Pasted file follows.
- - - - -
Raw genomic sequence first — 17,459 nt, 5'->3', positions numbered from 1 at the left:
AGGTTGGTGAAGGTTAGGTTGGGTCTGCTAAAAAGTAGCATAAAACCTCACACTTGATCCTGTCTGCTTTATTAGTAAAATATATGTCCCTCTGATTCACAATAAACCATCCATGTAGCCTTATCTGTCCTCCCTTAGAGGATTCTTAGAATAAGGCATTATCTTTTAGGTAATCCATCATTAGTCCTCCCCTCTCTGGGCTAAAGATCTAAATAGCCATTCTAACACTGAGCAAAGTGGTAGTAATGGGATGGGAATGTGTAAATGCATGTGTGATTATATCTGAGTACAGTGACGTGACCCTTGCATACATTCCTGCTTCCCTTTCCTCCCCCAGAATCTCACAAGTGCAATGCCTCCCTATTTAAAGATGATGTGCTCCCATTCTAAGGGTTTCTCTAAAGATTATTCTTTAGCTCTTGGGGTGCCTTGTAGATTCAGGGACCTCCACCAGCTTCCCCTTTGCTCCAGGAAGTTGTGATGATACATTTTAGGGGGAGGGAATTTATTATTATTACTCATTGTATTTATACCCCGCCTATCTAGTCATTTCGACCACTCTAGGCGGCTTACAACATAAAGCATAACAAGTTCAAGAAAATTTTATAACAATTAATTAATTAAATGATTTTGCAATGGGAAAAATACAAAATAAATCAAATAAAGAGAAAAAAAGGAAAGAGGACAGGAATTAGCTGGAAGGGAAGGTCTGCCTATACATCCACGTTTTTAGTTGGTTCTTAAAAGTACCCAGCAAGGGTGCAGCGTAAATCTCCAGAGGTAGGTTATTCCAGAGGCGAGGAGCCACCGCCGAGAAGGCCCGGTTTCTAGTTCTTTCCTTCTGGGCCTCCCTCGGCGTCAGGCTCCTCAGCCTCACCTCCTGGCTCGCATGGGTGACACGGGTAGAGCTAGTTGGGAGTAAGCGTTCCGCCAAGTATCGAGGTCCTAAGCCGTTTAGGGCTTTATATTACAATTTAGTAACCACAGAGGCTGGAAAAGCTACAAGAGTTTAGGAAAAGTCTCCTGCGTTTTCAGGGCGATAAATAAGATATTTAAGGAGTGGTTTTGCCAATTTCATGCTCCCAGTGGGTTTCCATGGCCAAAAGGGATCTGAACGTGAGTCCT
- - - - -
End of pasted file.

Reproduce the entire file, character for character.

Raw genomic sequence first — 17,459 nt, 5'->3', positions numbered from 1 at the left:
AGGTTGGTGAAGGTTAGGTTGGGTCTGCTAAAAAGTAGCATAAAACCTCACACTTGATCCTGTCTGCTTTATTAGTAAAATATATGTCCCTCTGATTCACAATAAACCATCCATGTAGCCTTATCTGTCCTCCCTTAGAGGATTCTTAGAATAAGGCATTATCTTTTAGGTAATCCATCATTAGTCCTCCCCTCTCTGGGCTAAAGATCTAAATAGCCATTCTAACACTGAGCAAAGTGGTAGTAATGGGATGGGAATGTGTAAATGCATGTGTGATTATATCTGAGTACAGTGACGTGACCCTTGCATACATTCCTGCTTCCCTTTCCTCCCCCAGAATCTCACAAGTGCAATGCCTCCCTATTTAAAGATGATGTGCTCCCATTCTAAGGGTTTCTCTAAAGATTATTCTTTAGCTCTTGGGGTGCCTTGTAGATTCAGGGACCTCCACCAGCTTCCCCTTTGCTCCAGGAAGTTGTGATGATACATTTTAGGGGGAGGGAATTTATTATTATTACTCATTGTATTTATACCCCGCCTATCTAGTCATTTCGACCACTCTAGGCGGCTTACAACATAAAGCATAACAAGTTCAAGAAAATTTTATAACAATTAATTAATTAAATGATTTTGCAATGGGAAAAATACAAAATAAATCAAATAAAGAGAAAAAAAGGAAAGAGGACAGGAATTAGCTGGAAGGGAAGGTCTGCCTATACATCCACGTTTTTAGTTGGTTCTTAAAAGTACCCAGCAAGGGTGCAGCGTAAATCTCCAGAGGTAGGTTATTCCAGAGGCGAGGAGCCACCGCCGAGAAGGCCCGGTTTCTAGTTCTTTCCTTCTGGGCCTCCCTCGGCGTCAGGCTCCTCAGCCTCACCTCCTGGCTCGCATGGGTGACACGGGTAGAGCTAGTTGGGAGTAAGCGTTCCGCCAAGTATCGAGGTCCTAAGCCGTTTAGGGCTTTATATTACAATTTAGTAACCACAGAGGCTGGAAAAGCTACAAGAGTTTAGGAAAAGTCTCCTGCGTTTTCAGGGCGATAAATAAGATATTTAAGGAGTGGTTTTGCCAATTTCATGCTCCCAGTGGGTTTCCATGGCCAAAAGGGATCTGAACGTGAGTCCT